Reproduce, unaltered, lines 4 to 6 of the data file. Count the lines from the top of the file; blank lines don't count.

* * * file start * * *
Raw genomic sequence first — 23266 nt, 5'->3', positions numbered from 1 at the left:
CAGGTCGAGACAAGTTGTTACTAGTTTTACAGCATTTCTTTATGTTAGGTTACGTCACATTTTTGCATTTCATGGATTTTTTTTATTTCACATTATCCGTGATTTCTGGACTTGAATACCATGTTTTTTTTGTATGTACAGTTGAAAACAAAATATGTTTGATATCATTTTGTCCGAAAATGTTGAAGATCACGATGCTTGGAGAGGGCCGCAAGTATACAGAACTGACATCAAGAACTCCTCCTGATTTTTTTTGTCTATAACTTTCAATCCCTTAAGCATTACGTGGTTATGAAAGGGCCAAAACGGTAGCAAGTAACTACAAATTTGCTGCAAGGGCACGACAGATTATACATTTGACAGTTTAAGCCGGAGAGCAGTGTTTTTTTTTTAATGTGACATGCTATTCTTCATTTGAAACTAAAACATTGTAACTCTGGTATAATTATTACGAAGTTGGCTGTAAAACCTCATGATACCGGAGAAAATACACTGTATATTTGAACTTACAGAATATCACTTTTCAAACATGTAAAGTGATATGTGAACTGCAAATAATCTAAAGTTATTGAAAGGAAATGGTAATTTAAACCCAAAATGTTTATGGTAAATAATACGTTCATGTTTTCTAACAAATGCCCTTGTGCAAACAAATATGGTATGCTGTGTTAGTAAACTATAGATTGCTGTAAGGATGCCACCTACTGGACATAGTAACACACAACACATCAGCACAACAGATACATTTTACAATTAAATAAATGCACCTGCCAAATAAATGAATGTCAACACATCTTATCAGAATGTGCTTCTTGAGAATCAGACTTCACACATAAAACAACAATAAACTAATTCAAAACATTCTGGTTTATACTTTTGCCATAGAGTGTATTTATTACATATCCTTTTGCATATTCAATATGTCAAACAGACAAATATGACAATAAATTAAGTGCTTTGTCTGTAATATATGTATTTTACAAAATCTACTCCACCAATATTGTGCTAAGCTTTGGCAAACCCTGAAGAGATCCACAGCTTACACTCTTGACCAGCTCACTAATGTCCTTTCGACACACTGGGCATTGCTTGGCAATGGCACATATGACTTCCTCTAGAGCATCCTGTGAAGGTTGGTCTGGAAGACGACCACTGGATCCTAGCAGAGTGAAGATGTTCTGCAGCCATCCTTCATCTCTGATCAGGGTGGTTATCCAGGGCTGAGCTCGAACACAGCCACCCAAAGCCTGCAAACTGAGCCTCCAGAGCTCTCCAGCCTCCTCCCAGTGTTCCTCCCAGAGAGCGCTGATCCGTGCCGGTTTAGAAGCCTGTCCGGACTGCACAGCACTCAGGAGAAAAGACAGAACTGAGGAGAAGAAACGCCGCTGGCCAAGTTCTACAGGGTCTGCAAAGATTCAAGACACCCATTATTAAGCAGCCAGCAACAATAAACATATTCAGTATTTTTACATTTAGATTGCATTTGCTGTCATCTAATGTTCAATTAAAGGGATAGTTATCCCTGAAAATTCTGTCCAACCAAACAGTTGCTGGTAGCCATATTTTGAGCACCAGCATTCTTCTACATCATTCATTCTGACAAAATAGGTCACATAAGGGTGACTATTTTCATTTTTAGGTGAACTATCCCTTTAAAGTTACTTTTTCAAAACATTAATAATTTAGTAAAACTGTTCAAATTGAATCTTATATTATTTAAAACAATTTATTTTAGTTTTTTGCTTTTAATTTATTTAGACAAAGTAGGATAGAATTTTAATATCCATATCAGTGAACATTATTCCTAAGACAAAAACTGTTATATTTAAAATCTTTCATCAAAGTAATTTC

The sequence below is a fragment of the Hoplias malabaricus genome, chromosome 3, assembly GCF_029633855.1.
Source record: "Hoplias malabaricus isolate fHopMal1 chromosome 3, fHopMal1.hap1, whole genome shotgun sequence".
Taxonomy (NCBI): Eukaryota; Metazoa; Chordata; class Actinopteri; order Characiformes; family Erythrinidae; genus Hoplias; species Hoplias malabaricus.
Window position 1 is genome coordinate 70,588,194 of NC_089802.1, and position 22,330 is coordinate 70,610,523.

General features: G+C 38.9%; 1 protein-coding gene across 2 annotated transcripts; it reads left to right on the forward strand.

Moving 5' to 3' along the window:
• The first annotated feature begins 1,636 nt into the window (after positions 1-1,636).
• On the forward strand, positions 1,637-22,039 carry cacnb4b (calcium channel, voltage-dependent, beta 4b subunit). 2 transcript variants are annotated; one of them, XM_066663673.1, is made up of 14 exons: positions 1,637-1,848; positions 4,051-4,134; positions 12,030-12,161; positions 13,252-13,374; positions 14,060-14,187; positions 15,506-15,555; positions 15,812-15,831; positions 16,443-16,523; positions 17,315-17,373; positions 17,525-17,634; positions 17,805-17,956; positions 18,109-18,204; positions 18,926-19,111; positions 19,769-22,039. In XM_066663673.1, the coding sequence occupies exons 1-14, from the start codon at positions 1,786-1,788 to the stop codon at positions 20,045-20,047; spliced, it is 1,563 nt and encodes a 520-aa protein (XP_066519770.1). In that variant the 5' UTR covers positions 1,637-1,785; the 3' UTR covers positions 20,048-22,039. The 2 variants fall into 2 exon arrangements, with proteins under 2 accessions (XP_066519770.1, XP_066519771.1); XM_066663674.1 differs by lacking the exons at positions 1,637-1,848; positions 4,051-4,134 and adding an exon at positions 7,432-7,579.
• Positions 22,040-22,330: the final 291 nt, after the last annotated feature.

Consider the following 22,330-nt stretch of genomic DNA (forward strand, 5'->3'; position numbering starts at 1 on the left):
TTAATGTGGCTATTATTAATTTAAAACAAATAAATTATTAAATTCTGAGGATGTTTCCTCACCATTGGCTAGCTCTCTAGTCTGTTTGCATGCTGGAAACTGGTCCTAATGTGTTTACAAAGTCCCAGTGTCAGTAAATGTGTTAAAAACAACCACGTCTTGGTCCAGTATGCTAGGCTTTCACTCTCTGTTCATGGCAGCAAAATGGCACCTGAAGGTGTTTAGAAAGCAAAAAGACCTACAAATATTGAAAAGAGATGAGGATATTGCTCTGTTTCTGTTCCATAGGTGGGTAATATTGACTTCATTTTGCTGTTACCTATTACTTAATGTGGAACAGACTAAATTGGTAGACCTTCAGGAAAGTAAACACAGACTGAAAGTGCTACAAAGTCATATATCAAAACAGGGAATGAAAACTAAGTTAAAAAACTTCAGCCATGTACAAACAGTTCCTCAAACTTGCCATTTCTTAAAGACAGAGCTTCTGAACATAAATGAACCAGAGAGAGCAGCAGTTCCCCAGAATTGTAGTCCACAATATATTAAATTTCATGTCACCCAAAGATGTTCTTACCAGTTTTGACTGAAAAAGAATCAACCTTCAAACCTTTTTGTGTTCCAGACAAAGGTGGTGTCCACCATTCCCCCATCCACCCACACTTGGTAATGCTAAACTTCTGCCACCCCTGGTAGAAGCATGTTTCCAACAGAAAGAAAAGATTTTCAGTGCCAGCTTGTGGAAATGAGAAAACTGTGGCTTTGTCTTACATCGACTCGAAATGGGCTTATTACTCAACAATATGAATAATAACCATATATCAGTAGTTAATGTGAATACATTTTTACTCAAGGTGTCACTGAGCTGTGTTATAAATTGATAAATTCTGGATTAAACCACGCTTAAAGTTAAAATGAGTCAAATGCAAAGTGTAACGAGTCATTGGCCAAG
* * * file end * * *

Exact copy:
Source record: "Hoplias malabaricus isolate fHopMal1 chromosome 3, fHopMal1.hap1, whole genome shotgun sequence".
Taxonomy (NCBI): Eukaryota; Metazoa; Chordata; class Actinopteri; order Characiformes; family Erythrinidae; genus Hoplias; species Hoplias malabaricus.
Window position 1 is genome coordinate 70,588,194 of NC_089802.1, and position 22,330 is coordinate 70,610,523.